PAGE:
Hi! I felt that I should mention that postpartum hemorrhage can be an unpredictable thing sometimes, but that there are also lot of things you can do to ensure that it doesn't happen. At any rate, not having it before is not a guarantee it won't happen, out of my four births, with number three I had a terrible hemorrhage. I had never had one before, and with number four my placenta delivered with barely a half a cup of blood- which I credit to being better prepared, physically and otherwise. You can be more confident the more prepared you are for unusual outcomes...

The meconium does happen, not as frequently at home, but it can happen. A good bulb syringe and suctioning on the perineum if meconium is present at the delivery of the head is the best prevention you've got. Dad needs to know that mom needs to ease the head out and then pant while he suctions and checks for a cord, etc. Suction the mouth first and then the nose. Then you can push the baby out the rest of the way...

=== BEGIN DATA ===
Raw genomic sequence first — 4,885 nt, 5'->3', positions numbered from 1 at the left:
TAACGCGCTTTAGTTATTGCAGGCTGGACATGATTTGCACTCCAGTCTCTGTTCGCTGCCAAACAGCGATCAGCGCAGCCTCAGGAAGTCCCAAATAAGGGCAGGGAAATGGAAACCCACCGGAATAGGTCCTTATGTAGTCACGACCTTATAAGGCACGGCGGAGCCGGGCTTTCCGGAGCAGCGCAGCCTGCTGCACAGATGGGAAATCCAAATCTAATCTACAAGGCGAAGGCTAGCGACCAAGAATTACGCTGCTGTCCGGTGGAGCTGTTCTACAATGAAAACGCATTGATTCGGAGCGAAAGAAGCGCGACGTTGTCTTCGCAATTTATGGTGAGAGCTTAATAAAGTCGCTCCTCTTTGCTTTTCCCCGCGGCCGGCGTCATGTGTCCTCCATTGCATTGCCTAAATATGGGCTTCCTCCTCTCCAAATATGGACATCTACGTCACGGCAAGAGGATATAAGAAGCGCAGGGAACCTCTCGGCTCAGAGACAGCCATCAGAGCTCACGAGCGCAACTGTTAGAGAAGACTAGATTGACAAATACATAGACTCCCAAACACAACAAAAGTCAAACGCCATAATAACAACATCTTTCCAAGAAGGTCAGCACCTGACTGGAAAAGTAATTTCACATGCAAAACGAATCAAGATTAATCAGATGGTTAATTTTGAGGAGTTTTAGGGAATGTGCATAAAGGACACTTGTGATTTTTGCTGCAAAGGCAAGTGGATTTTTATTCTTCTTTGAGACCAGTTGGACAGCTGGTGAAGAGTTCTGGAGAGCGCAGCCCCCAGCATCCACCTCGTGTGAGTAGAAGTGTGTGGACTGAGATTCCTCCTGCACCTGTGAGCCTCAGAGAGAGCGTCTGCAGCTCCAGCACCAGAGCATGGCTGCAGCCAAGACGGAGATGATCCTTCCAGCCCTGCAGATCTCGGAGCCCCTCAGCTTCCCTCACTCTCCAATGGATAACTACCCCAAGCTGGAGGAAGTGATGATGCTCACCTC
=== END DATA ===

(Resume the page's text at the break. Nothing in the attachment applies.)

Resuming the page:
Reading and preparing is the key to a peaceful UC...

If you need the fellowship of like-minded ladies you might want to visit


The Lord bless you,
post #5 of 12
Just a note about the meconium (cuz I didn't realize this til it happened to us)- it can be passed in uetero *way* before birth (in our case probably more than a week prior since her fingernails were stained from it and it was so pervasive) and already be in the lungs before baby is born, in which case no amount of suctioning will get it out. Watch for babies who do not "pink up", and rapid breathing, also meconium in the water.
post #6 of 12
Thread Starter 
Thank you so much for your helpful advice. I have been reading a lot about meconium lately.The key to all my fears about this pregnancy, birth, and labor is educating myself. I am going to see a midwife about three to four weeks before my own estimated due date-check for position, and overall status of me and baby. I am wondering if meconium present that early would cause an irregular heart beat. In which case, we could detect this as well and plan accordingly. I was also under the impression that the reason for the meconium early on is because of some kind of stress the baby was caused. Maybe a fall or change in activity or stress from mama would cause that? I have heard overdue to be the reason. My other two babies were right on time. Just thoughts. I will definately check out those sites. Thanks for the tips.
post #7 of 12